ATOV: Inflection, Lemma, Lexeme, Limnology

Inflection/Inflexion: “modification of a word to express different grammatical categories such as tense, mood, voice, aspect, person, number, gender and case…The inflection of verbs is also called conjugation, and the inflection of nouns, adjectives and pronouns is also called declension.”

Lemma: the canonical form of an inflected word (i.e. what’s in the dictionary).1

Lexeme: the lemma and all of its inflections.

So a lemma might be (run) and the lexeme would be (run, runs, ran, etc.).  Our vocabulary is full of lexemes; dictionaries are full of lemmas.  A lemma is a lexeme without inflection.  A lexeme is a lemma plus all possible inflections.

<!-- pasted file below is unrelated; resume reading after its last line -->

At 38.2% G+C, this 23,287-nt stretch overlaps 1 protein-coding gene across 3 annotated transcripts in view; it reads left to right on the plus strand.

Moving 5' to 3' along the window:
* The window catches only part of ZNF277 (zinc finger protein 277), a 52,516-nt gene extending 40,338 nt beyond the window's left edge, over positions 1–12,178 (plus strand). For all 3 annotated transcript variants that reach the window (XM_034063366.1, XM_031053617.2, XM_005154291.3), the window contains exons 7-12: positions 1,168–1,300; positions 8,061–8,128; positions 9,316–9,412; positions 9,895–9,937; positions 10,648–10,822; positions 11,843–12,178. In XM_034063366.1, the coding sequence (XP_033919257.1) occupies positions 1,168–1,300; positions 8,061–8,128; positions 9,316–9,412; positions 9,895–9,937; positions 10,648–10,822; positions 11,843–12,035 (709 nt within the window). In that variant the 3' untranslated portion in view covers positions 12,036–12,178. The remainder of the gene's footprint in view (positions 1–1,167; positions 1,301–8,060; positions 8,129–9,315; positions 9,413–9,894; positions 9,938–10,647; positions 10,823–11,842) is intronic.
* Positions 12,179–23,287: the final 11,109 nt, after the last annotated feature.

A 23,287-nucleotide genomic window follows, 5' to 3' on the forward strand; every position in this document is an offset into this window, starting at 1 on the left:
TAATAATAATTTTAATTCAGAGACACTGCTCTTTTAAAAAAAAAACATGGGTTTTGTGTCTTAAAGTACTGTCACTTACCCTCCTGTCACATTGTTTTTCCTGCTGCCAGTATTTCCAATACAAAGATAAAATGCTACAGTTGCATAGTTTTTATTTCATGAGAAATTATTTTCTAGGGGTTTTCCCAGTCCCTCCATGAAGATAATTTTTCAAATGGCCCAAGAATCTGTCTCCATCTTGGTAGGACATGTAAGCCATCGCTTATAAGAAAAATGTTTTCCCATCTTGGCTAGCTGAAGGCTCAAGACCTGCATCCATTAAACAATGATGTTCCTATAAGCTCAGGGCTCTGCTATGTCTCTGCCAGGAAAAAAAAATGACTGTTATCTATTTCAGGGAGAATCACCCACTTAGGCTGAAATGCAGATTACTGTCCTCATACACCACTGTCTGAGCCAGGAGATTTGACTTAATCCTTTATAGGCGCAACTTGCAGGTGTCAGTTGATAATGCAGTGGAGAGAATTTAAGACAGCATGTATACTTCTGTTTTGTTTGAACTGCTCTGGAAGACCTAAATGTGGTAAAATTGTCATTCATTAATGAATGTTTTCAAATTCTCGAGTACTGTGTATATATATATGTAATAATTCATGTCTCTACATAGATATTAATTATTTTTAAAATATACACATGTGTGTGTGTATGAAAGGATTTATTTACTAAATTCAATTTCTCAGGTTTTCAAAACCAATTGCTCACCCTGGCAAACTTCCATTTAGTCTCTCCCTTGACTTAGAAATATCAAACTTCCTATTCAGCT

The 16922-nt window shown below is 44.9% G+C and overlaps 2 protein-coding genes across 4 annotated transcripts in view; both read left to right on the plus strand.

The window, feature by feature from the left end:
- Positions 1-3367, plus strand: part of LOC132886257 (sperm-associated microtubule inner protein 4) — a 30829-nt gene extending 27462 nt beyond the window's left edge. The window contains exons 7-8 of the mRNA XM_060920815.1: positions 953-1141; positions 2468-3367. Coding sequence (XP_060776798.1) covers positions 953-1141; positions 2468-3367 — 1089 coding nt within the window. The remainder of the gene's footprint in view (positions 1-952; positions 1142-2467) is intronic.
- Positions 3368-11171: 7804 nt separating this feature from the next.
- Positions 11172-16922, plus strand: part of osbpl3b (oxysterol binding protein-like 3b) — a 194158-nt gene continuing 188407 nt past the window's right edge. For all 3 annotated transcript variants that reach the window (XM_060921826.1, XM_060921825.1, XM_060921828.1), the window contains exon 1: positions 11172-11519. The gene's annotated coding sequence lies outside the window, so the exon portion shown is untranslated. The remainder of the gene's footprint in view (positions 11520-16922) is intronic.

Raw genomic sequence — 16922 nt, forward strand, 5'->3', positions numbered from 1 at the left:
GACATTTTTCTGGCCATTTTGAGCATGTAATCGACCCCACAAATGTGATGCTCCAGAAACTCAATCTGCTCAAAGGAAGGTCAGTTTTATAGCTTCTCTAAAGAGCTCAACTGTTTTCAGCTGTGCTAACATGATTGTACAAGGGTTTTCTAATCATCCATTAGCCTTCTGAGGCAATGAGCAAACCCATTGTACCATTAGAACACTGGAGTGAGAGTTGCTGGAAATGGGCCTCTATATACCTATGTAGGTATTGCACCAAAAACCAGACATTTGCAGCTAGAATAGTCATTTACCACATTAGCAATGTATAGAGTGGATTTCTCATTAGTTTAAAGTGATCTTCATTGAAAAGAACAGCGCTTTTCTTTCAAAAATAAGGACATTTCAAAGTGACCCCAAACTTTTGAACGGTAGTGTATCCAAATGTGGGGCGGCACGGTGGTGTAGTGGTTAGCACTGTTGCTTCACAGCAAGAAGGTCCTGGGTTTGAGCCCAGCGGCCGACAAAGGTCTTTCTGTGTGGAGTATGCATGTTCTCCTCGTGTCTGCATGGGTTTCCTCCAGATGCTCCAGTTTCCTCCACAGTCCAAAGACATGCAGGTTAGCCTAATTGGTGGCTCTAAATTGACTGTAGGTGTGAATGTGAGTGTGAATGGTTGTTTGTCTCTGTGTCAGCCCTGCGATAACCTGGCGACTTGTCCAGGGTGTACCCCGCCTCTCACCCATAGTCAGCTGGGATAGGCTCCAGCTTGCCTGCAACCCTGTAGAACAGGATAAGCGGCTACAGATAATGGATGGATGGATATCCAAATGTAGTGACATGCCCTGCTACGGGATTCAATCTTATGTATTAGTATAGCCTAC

Limnology: study of lakes and fresh water (Greek limne means “pool of standing water, tidal pool, marsh, lake”)2

  1.  How does lemma etymologically relate to dilemma?  Prescriptively/connotatively, a dilemma is a choice between two equally negative outcomes.  Di is the Greek root for “two” and lemma means “premise, assumption.”  Somehow, the idea of “a conclusion” is added in there.
  2.  The Ancient Greek limne most likely comes from the Proto-Indo-European word that also gives us the English slime.